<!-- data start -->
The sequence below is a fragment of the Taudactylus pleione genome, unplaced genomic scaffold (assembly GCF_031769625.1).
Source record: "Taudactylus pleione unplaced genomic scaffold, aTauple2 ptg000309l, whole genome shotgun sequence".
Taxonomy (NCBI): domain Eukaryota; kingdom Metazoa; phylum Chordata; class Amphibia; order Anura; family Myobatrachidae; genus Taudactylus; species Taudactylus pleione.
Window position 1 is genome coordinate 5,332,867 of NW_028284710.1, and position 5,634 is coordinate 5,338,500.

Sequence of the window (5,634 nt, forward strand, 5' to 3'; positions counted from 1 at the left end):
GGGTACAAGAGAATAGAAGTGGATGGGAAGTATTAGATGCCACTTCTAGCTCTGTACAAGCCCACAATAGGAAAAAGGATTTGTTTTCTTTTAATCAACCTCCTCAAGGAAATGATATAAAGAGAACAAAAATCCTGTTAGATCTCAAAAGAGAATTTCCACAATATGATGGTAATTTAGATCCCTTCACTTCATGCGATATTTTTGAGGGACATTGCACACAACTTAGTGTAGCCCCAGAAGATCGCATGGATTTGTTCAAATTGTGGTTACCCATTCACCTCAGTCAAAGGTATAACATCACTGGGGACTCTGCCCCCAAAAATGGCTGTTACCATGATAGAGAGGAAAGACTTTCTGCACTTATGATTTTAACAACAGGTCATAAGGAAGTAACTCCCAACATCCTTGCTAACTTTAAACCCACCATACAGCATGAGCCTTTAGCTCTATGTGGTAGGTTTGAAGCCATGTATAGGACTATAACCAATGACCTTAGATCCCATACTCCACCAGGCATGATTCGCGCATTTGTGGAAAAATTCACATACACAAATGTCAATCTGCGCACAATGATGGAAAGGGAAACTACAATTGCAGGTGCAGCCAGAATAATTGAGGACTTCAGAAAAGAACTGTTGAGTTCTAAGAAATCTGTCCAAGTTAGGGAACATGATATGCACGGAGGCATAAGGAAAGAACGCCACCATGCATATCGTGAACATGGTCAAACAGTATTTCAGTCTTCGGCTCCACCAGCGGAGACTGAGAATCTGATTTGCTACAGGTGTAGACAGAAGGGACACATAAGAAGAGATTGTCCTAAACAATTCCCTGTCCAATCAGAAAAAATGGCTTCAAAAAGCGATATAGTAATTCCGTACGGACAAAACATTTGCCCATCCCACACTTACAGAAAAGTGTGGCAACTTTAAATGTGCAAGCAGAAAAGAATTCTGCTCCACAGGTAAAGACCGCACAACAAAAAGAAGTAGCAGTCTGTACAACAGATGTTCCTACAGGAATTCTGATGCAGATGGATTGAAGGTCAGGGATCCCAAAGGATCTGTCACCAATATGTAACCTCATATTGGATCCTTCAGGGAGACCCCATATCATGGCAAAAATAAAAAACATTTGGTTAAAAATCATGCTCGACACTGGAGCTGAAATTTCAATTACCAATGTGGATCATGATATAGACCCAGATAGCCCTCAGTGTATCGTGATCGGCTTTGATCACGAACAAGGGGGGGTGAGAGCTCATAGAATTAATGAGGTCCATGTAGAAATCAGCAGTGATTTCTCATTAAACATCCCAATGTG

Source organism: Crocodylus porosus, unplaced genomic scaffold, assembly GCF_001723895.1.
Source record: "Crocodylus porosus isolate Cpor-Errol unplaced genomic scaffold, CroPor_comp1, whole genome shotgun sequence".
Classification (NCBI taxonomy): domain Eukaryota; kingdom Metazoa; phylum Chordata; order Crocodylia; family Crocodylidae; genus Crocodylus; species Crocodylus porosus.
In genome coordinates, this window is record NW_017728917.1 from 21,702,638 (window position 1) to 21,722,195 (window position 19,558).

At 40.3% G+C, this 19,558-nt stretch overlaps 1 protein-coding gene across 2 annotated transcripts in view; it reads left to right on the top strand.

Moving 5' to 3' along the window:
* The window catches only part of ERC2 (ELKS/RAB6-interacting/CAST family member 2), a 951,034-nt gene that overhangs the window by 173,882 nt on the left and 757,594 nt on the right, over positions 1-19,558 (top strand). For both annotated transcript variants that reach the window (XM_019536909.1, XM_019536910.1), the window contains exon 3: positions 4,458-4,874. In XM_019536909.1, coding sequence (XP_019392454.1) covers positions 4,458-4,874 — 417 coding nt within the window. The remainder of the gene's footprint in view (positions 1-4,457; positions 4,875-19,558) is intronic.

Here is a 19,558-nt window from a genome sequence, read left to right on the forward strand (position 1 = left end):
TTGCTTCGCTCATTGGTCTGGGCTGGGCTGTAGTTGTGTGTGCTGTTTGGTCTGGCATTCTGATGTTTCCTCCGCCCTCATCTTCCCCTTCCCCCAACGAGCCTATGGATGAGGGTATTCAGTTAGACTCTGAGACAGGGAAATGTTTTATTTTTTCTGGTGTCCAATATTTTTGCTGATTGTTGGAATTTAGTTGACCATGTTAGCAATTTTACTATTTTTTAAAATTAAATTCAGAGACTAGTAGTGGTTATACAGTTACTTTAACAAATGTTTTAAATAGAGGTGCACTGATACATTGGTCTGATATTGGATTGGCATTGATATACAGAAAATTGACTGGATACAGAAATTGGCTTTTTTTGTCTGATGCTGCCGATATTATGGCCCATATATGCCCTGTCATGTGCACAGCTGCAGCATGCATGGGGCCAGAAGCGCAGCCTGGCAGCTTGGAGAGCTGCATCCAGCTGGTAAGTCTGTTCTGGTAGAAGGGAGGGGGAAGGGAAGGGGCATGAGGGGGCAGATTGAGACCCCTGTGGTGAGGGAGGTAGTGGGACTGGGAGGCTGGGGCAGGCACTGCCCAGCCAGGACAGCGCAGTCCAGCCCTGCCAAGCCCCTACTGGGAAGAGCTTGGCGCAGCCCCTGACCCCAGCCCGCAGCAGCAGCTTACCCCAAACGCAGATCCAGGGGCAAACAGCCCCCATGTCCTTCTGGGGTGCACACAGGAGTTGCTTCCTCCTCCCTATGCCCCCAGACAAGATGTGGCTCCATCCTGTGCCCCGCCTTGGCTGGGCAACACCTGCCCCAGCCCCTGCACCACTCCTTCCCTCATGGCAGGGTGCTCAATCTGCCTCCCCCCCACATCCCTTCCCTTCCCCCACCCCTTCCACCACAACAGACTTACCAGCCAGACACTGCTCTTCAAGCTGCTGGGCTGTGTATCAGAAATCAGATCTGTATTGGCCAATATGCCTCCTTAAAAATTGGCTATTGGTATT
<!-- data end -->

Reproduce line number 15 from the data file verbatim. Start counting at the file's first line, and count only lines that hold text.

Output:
TTGCTTCGCTCATTGGTCTGGGCTGGGCTGTAGTTGTGTGTGCTGTTTGGTCTGGCATTCTGATGTTTCCTCCGCCCTCATCTTCCCCTTCCCCCAACGAGCCTATGGATGAGGGTATTCAGTTAGACTCTGAGACAGGGAAATGTTTTATTTTTTCTGGTGTCCAATATTTTTGCTGATTGTTGGAATTTAGTTGACCATGTTAGCAATTTTACTATTTTTTAAAATTAAATTCAGAGACTAGTAGTGGTTATACAGTTACTTTAACAAATGTTTTAAATAGAGGTGCACTGATACATTGGTCTGATATTGGATTGGCATTGATATACAGAAAATTGACTGGATACAGAAATTGGCTTTTTTTGTCTGATGCTGCCGATATTATGGCCCATATATGCCCTGTCATGTGCACAGCTGCAGCATGCATGGGGCCAGAAGCGCAGCCTGGCAGCTTGGAGAGCTGCATCCAGCTGGTAAGTCTGTTCTGGTAGAAGGGAGGGGGAAGGGAAGGGGCATGAGGGGGCAGATTGAGACCCCTGTGGTGAGGGAGGTAGTGGGACTGGGAGGCTGGGGCAGGCACTGCCCAGCCAGGACAGCGCAGTCCAGCCCTGCCAAGCCCCTACTGGGAAGAGCTTGGCGCAGCCCCTGACCCCAGCCCGCAGCAGCAGCTTACCCCAAACGCAGATCCAGGGGCAAACAGCCCCCATGTCCTTCTGGGGTGCACACAGGAGTTGCTTCCTCCTCCCTATGCCCCCAGACAAGATGTGGCTCCATCCTGTGCCCCGCCTTGGCTGGGCAACACCTGCCCCAGCCCCTGCACCACTCCTTCCCTCATGGCAGGGTGCTCAATCTGCCTCCCCCCCACATCCCTTCCCTTCCCCCACCCCTTCCACCACAACAGACTTACCAGCCAGACACTGCTCTTCAAGCTGCTGGGCTGTGTATCAGAAATCAGATCTGTATTGGCCAATATGCCTCCTTAAAAATTGGCTATTGGTATT